13. Rom-com turning into bomb-com (there are lots of explosions) is a funny idea. But since neither the rom-com nor the bomb-com is much to speak of, Ghosted isn’t either.
  14. Though it occasionally pulls its punches, the blows Chevalier does land sting and leave a mark.
  15. This is a movie with weapons-grade mommy issues.
  16. By the end of this extremely entertaining and informative documentary, the one thing you will come away with is that Little Richard always presented himself the way he wanted us to see him. And, yes, he was indeed as influential as he always said he was.
  17. While Mafia Mamma fails as a comedy, it succeeds in delivering the graphically violent moments one expects from a movie about the Mafia.
  18. Paint is so haphazardly thrown together it’s painful to watch.
  19. The best I can say for The Super Mario Bros. Movie is that it’s infinitely better than its predecessor. But you don’t need a power-up to clear that bar.
  20. Air
    As a star-studded (and highly fictionalized) history lesson, Air is massively entertaining and one of the best films of 2023 so far. It also works as a nostalgia piece for people like me who, in their youth, lusted after the pricey footwear.
  21. A more fleshed-out character might have grounded a last act burdened by an unconvincing plot twist, an odd moment of wish-fulfillment, and an over-reliance on the clichés that befall Black people in urban-set films.
  22. The screenplay, by directors Jonathan Goldstein and John Francis Daley and co-writer Michael Gilio, tries to evoke the feeling that “D&D: HAT” is being written on the fly as the movie unfolds. While their attempt is valiant, it takes away from the task of creating a world that we’ll want to revisit or see again (you know there will be sequels).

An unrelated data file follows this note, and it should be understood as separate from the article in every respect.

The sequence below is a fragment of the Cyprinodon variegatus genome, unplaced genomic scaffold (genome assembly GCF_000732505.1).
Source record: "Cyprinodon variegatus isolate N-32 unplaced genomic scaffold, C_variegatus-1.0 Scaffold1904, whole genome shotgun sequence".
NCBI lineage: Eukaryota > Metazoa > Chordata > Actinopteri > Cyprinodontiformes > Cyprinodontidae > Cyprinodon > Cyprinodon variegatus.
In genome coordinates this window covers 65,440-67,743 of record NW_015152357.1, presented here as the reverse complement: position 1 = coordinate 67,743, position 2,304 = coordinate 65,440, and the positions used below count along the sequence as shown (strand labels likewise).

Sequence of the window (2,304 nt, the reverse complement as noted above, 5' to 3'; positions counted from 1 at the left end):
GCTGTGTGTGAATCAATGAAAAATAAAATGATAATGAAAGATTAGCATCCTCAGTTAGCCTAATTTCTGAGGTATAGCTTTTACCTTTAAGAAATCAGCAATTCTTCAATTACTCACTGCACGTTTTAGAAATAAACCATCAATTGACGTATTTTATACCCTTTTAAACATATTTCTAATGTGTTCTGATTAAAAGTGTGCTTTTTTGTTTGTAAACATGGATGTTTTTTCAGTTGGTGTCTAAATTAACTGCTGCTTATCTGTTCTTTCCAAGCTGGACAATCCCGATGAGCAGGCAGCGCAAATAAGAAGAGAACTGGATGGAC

23. If nothing else, Braff gets good to great performances out of his cast. The standouts are Pugh and Freeman: She’s a violent slash of petulance, while he remains a master of barely concealed wrath. Both actors are willing to plumb the depths of desperation, but their hard work is wasted in a film unworthy of their talents. A Good Person is a mediocre movie.
  24. Each installment saw an increase in runtime, and “Chapter 4″ clocks in at a massive 169 minutes. Not one second of it is wasted; this is wall-to-wall carnage of the finest, most entertaining order.
  25. It’s a worthwhile alternative to the comic-book movie opening this week, provided you’re open to a dark comedy that teeters precariously on the edge of the abyss.
  26. When Boston Strangler focuses on the two journalists who wrote about this case, it is quite involving.
  27. Champions wants to be a clone of the 1976 sports movie classic “The Bad News Bears,” right down to giving us a Tatum O’Neal-style toughie, Cosentino (Madison Tevlin). While Tevlin is very funny and convincing, Harrelson fails to plumb the depths of unlikability in his character that Walter Matthau brought to Coach Buttermaker.
  28. The scariest thing about Scream VI isn’t seeing someone get knifed in the face 600 times; it’s this movie’s absurdly inaccurate depiction of New York City.
  29. Throughout the eight years covered by writer-director Davy Chou’s latest, Return to Seoul, Freddie will alienate the people around her and, by extension, the viewer.